With all the changes in technology over the past 20 years, many buzz words and phrases have arisen. “Smart manufacturing” is one of them, and it’s got a definite “wow” factor, as in, “Smart manufacturing connects people and equipment in ways never before possible.” But what does that really mean? Smart manufacturing is personal for each manufacturer, and can and should correspond to your company’s goals and tactics — for instance, increasing efficiency and quality while decreasing costs. You can make faster decisions thanks to the faster data-gathering, processing and communication made possible by industry 4.0.
Smart manufacturing adds up
The National Institute of Standards and Technology (NIST) calls smart manufacturing “fully integrated, collaborative manufacturing systems that respond in real time to meet changing demands and conditions in the factory, in the supply network, and in customer needs.” The Smart Manufacturing Leadership Coalition (SMLC) refers to it as “the ability to solve existing and future problems via an open infrastructure that allows solutions to be implemented at the speed of business while creating advantaged value.” Another definition refers to it as the use of real-time data and technology when, where and in the forms needed by people and machines. But put in the simplest terms, it is about helping workers perform their jobs better.
However you define it, smart manufacturing encompasses key technologies such as big data processing capabilities, industrial connectivity devices and services, and advanced robotics. It’s also data-driven, meaning operators and business leaders can finally get the right data to the right place at the right time, a concept that has been bandied about for years but couldn’t be implemented till now. In addition, smart manufacturing “democratizes” data, providing more employees with more access to more business data — in the process making those employees more actively engaged in improving their work practices.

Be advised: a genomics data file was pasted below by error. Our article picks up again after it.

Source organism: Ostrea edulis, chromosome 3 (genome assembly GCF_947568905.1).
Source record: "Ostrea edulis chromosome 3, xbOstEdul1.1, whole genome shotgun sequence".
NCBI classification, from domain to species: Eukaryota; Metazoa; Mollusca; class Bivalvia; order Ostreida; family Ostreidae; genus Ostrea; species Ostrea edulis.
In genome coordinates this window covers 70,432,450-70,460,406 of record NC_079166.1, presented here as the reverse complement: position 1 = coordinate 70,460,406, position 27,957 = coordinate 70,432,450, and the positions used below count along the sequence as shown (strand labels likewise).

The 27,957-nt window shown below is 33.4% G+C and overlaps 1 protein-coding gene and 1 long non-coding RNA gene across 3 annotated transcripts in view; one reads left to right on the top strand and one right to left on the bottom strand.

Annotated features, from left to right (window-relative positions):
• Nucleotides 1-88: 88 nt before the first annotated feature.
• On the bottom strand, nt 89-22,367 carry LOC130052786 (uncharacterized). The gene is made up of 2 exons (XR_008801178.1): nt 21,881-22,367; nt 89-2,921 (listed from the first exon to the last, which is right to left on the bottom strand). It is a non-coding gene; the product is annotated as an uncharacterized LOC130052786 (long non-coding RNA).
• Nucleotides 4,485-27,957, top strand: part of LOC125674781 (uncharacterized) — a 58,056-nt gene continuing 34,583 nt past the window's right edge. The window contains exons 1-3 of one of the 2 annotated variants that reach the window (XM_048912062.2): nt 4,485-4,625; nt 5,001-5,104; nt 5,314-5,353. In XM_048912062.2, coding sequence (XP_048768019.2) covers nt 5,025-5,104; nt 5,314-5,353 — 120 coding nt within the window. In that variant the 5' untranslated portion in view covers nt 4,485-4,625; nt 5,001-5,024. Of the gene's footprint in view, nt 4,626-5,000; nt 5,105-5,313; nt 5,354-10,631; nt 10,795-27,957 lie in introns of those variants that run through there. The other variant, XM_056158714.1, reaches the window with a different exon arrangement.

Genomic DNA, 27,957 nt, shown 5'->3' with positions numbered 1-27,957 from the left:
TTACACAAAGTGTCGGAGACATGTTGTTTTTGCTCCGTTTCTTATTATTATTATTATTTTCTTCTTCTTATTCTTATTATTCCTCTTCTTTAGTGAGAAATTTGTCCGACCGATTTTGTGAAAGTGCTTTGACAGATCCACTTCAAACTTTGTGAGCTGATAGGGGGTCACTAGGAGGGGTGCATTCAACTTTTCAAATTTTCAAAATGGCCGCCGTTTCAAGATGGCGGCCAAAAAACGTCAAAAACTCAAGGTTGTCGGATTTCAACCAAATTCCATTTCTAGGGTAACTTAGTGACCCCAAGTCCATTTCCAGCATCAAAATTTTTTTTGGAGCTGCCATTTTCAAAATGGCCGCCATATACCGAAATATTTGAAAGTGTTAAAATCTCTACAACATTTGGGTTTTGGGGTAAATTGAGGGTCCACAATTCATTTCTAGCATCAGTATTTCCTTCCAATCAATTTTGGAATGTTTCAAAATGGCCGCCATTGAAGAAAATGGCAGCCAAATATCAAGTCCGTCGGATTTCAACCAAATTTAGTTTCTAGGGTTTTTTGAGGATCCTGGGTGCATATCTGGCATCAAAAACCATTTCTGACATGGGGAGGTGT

Yet a defining feature of smart manufacturing is that data no longer has to be directed to a person — it can go to a machine that will notify a human being only when it’s necessary. In fact, it puts machines in charge of making calculations and decisions that human beings aren’t capable of making. No matter how smart we are, machines can tell us things we don’t know and can’t figure out on our own.
Smart manufacturing makes sense (and cents)
But while the bells and whistles are impressive, they aren’t the reason manufacturers embrace it. They implement it to successfully make a profit, as well as to improve the social and environmental aspects of the so-called triple bottom line. Again, real-time data makes all the difference, making it possible to capitalize on opportunities, decrease costs and increase productivity while getting a better grip on waste, material losses and workforce challenges.
Don’t miss your chance to get a fresh perspective at WESTEC, September 24-26 at the Long Beach Convention and Entertainment Center. The Smart Manufacturing Hub — a dynamic area on the event floor — will feature technical resources and presentations on advanced manufacturing topics, including 3D printing, automation, and inspection and measurement technologies.